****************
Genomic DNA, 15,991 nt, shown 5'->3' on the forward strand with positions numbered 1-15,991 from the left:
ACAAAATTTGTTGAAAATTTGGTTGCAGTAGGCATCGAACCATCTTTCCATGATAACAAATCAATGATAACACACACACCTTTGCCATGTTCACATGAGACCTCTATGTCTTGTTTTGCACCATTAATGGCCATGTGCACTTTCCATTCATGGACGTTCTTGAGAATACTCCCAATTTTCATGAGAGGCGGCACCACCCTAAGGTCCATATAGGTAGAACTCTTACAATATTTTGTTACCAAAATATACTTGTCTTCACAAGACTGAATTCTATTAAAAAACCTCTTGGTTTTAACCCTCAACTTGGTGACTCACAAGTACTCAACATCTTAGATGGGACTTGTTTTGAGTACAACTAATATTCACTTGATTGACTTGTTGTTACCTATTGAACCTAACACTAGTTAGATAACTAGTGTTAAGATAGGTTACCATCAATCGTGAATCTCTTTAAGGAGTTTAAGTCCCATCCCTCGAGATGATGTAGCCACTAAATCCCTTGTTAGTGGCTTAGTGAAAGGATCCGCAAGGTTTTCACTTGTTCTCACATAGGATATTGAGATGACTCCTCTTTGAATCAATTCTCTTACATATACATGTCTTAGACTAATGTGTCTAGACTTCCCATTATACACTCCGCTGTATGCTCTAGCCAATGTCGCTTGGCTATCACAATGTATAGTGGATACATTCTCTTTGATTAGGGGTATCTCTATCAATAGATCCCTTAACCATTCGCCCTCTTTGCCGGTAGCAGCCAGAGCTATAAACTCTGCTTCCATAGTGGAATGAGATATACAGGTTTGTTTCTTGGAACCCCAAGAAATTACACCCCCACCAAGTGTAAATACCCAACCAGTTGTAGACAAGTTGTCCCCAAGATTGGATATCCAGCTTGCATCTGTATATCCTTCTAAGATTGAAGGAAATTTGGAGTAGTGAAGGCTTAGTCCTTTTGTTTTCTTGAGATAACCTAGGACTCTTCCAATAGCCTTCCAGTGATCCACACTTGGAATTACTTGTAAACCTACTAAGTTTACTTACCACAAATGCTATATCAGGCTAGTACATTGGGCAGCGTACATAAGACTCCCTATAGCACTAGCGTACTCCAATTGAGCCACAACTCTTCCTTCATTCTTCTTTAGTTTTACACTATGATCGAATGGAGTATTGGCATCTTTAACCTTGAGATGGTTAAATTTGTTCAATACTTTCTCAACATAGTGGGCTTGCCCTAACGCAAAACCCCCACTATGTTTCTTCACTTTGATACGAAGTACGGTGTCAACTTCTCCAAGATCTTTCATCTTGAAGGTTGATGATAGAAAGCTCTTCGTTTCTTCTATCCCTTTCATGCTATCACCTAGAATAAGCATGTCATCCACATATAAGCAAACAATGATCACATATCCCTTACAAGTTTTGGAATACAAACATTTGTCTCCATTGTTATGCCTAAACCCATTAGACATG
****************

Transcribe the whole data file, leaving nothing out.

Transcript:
Genomic DNA, 15,991 nt, shown 5'->3' on the forward strand with positions numbered 1-15,991 from the left:
ACAAAATTTGTTGAAAATTTGGTTGCAGTAGGCATCGAACCATCTTTCCATGATAACAAATCAATGATAACACACACACCTTTGCCATGTTCACATGAGACCTCTATGTCTTGTTTTGCACCATTAATGGCCATGTGCACTTTCCATTCATGGACGTTCTTGAGAATACTCCCAATTTTCATGAGAGGCGGCACCACCCTAAGGTCCATATAGGTAGAACTCTTACAATATTTTGTTACCAAAATATACTTGTCTTCACAAGACTGAATTCTATTAAAAAACCTCTTGGTTTTAACCCTCAACTTGGTGACTCACAAGTACTCAACATCTTAGATGGGACTTGTTTTGAGTACAACTAATATTCACTTGATTGACTTGTTGTTACCTATTGAACCTAACACTAGTTAGATAACTAGTGTTAAGATAGGTTACCATCAATCGTGAATCTCTTTAAGGAGTTTAAGTCCCATCCCTCGAGATGATGTAGCCACTAAATCCCTTGTTAGTGGCTTAGTGAAAGGATCCGCAAGGTTTTCACTTGTTCTCACATAGGATATTGAGATGACTCCTCTTTGAATCAATTCTCTTACATATACATGTCTTAGACTAATGTGTCTAGACTTCCCATTATACACTCCGCTGTATGCTCTAGCCAATGTCGCTTGGCTATCACAATGTATAGTGGATACATTCTCTTTGATTAGGGGTATCTCTATCAATAGATCCCTTAACCATTCGCCCTCTTTGCCGGTAGCAGCCAGAGCTATAAACTCTGCTTCCATAGTGGAATGAGATATACAGGTTTGTTTCTTGGAACCCCAAGAAATTACACCCCCACCAAGTGTAAATACCCAACCAGTTGTAGACAAGTTGTCCCCAAGATTGGATATCCAGCTTGCATCTGTATATCCTTCTAAGATTGAAGGAAATTTGGAGTAGTGAAGGCTTAGTCCTTTTGTTTTCTTGAGATAACCTAGGACTCTTCCAATAGCCTTCCAGTGATCCACACTTGGAATTACTTGTAAACCTACTAAGTTTACTTACCACAAATGCTATATCAGGCTAGTACATTGGGCAGCGTACATAAGACTCCCTATAGCACTAGCGTACTCCAATTGAGCCACAACTCTTCCTTCATTCTTCTTTAGTTTTACACTATGATCGAATGGAGTATTGGCATCTTTAACCTTGAGATGGTTAAATTTGTTCAATACTTTCTCAACATAGTGGGCTTGCCCTAACGCAAAACCCCCACTATGTTTCTTCACTTTGATACGAAGTACGGTGTCAACTTCTCCAAGATCTTTCATCTTGAAGGTTGATGATAGAAAGCTCTTCGTTTCTTCTATCCCTTTCATGCTATCACCTAGAATAAGCATGTCATCCACATATAAGCAAACAATGATCACATATCCCTTACAAGTTTTGGAATACAAACATTTGTCTCCATTGTTATGCCTAAACCCATTAGACATG